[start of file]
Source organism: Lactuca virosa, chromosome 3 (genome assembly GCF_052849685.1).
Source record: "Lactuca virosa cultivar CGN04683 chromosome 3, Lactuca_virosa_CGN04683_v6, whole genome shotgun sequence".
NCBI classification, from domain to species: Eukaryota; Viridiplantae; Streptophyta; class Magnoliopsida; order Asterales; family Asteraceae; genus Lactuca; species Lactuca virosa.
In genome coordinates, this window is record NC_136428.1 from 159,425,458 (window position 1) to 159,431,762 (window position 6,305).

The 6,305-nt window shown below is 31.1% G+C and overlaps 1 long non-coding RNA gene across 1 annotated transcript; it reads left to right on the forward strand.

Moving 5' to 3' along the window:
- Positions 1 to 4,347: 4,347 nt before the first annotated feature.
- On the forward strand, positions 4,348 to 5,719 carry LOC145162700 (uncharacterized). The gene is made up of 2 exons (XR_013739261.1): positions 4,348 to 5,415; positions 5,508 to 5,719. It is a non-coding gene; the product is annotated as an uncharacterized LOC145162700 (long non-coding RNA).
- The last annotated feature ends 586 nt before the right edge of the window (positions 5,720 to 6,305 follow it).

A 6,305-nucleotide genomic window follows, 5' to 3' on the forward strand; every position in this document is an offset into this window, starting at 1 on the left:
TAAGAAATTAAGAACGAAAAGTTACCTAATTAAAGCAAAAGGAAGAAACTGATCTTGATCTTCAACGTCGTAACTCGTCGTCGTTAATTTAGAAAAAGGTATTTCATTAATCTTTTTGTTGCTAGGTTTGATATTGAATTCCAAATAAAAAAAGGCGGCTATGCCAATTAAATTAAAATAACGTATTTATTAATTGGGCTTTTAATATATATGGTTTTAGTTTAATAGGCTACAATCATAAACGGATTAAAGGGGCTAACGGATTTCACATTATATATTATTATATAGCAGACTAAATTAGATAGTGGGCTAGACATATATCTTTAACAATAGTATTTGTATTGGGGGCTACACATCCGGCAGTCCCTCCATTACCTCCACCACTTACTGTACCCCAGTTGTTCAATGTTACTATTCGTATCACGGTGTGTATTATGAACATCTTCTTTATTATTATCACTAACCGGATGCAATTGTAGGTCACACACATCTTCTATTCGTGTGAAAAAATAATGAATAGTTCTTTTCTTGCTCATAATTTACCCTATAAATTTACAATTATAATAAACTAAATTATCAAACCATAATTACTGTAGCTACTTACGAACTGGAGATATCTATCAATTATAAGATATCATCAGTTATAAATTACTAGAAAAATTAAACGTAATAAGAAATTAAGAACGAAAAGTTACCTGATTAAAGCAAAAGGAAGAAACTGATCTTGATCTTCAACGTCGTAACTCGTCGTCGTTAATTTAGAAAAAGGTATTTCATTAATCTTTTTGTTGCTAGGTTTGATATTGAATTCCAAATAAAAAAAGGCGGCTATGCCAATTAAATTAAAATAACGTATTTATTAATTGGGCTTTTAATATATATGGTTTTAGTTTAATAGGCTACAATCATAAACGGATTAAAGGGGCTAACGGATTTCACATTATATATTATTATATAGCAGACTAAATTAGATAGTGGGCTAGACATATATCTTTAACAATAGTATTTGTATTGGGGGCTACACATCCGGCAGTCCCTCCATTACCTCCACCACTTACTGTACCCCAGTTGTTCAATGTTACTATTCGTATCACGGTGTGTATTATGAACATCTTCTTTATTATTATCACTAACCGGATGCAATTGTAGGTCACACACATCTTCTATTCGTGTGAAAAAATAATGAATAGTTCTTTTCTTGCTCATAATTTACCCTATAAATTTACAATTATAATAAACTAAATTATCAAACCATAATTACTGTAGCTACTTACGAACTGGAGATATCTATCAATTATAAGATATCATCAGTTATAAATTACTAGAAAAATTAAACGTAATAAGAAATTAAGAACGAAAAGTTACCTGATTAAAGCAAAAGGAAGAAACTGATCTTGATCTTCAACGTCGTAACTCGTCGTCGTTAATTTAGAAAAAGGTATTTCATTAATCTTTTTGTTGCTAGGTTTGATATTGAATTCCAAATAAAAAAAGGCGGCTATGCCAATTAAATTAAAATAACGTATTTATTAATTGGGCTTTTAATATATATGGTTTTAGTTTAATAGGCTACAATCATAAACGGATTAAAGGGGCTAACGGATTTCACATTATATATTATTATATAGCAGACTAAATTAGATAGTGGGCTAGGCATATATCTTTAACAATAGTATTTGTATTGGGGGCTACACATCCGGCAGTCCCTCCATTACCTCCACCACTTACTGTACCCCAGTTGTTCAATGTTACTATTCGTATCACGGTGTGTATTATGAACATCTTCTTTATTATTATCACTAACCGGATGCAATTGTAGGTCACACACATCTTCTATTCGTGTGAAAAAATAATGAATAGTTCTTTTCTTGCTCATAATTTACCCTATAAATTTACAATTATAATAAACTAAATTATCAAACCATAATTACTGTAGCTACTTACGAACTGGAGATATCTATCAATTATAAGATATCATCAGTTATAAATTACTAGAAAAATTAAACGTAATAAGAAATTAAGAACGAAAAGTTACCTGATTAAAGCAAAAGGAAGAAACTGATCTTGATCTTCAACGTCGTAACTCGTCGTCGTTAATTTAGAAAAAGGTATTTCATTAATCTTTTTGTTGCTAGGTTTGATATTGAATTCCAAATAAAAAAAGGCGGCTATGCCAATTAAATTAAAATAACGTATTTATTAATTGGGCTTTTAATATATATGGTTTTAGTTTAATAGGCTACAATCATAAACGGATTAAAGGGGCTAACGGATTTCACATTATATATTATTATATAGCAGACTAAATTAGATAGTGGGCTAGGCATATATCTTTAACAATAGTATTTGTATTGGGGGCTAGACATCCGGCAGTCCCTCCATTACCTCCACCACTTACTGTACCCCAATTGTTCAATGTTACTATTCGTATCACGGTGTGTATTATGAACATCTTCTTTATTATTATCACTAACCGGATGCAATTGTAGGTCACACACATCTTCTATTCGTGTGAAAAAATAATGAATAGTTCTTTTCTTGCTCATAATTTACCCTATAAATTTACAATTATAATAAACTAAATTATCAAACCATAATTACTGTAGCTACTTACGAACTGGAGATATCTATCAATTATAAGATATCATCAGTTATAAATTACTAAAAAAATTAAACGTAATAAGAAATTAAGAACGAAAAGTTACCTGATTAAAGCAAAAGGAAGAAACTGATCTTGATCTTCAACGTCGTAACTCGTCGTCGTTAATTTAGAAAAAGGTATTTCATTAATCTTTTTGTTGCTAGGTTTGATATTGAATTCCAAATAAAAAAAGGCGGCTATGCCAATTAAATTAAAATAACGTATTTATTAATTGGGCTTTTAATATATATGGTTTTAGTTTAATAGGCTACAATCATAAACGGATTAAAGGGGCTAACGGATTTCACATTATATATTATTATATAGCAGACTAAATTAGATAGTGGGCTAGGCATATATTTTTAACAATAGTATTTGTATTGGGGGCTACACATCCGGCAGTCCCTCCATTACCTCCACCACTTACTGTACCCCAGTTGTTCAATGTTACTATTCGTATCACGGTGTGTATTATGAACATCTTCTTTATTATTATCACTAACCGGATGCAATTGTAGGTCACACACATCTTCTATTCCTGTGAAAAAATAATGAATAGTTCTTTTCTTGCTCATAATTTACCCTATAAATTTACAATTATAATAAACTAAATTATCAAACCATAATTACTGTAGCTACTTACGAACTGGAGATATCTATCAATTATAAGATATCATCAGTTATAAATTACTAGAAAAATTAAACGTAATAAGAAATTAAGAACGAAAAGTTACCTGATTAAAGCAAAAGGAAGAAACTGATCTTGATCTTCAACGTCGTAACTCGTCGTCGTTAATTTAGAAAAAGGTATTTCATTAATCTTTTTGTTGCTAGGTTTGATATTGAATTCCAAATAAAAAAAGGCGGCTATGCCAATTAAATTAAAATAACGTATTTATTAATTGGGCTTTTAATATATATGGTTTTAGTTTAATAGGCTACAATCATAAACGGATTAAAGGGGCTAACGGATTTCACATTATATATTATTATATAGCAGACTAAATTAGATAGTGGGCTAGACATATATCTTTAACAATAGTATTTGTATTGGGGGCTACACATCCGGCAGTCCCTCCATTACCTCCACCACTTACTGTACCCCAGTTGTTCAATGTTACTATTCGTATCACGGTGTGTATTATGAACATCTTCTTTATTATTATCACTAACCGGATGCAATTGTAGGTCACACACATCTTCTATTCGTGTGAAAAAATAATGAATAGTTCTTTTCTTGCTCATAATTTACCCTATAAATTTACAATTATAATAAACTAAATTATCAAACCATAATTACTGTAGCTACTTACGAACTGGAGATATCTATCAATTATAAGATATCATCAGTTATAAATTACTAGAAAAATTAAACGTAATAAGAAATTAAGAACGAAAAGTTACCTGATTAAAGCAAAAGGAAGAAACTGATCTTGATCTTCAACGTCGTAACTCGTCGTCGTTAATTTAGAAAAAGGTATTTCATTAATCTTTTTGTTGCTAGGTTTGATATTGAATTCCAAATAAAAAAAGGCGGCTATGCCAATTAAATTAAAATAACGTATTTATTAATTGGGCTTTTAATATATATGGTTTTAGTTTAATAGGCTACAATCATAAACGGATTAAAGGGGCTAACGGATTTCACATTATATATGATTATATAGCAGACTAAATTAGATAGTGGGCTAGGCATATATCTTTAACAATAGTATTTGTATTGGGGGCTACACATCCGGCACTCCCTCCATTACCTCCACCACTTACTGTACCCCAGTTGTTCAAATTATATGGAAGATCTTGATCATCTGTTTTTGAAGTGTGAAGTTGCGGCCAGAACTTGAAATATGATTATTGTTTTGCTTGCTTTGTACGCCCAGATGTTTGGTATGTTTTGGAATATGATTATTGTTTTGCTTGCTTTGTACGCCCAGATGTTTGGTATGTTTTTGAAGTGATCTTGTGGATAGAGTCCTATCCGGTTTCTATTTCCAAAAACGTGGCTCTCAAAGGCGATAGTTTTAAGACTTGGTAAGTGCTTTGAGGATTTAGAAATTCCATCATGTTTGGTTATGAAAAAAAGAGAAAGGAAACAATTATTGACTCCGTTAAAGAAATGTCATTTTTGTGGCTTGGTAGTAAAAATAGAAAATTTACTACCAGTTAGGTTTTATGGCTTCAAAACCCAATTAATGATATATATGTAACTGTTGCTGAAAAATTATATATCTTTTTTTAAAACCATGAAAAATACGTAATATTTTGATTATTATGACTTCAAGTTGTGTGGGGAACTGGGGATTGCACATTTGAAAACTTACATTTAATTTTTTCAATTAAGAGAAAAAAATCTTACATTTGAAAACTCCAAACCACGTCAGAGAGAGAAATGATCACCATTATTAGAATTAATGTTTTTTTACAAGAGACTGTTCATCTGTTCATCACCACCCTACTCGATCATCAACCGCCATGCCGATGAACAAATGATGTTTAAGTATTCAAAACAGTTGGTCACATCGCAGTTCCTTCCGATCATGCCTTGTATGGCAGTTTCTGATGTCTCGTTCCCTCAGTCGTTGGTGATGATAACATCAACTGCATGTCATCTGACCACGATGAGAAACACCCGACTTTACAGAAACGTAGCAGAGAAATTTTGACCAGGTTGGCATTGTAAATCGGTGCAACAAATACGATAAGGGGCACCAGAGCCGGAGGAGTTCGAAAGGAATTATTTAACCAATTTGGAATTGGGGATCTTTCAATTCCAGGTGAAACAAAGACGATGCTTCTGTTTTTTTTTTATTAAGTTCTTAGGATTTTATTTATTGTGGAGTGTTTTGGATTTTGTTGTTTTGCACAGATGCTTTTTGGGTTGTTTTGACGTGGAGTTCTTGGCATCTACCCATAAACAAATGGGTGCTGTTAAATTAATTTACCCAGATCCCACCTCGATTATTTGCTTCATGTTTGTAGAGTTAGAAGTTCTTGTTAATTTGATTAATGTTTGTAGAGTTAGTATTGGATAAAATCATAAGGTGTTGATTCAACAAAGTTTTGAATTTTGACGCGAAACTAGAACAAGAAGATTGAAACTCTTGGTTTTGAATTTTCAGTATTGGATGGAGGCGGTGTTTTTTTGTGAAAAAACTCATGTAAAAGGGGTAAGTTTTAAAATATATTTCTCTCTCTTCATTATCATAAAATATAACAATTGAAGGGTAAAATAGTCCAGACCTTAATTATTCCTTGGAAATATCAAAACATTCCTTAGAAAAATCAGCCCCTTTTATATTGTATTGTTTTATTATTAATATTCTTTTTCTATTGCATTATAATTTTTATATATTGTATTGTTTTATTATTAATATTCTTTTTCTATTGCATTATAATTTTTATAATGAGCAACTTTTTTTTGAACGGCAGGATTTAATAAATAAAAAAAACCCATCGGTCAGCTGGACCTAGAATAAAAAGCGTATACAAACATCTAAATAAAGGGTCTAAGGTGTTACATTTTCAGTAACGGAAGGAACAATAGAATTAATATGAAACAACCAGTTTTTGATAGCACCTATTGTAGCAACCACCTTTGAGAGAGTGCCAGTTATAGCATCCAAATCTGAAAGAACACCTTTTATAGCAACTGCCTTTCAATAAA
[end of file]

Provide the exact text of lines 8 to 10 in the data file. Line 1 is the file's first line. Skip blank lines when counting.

- On the forward strand, positions 4,348 to 5,719 carry LOC145162700 (uncharacterized). The gene is made up of 2 exons (XR_013739261.1): positions 4,348 to 5,415; positions 5,508 to 5,719. It is a non-coding gene; the product is annotated as an uncharacterized LOC145162700 (long non-coding RNA).
- The last annotated feature ends 586 nt before the right edge of the window (positions 5,720 to 6,305 follow it).

A 6,305-nucleotide genomic window follows, 5' to 3' on the forward strand; every position in this document is an offset into this window, starting at 1 on the left: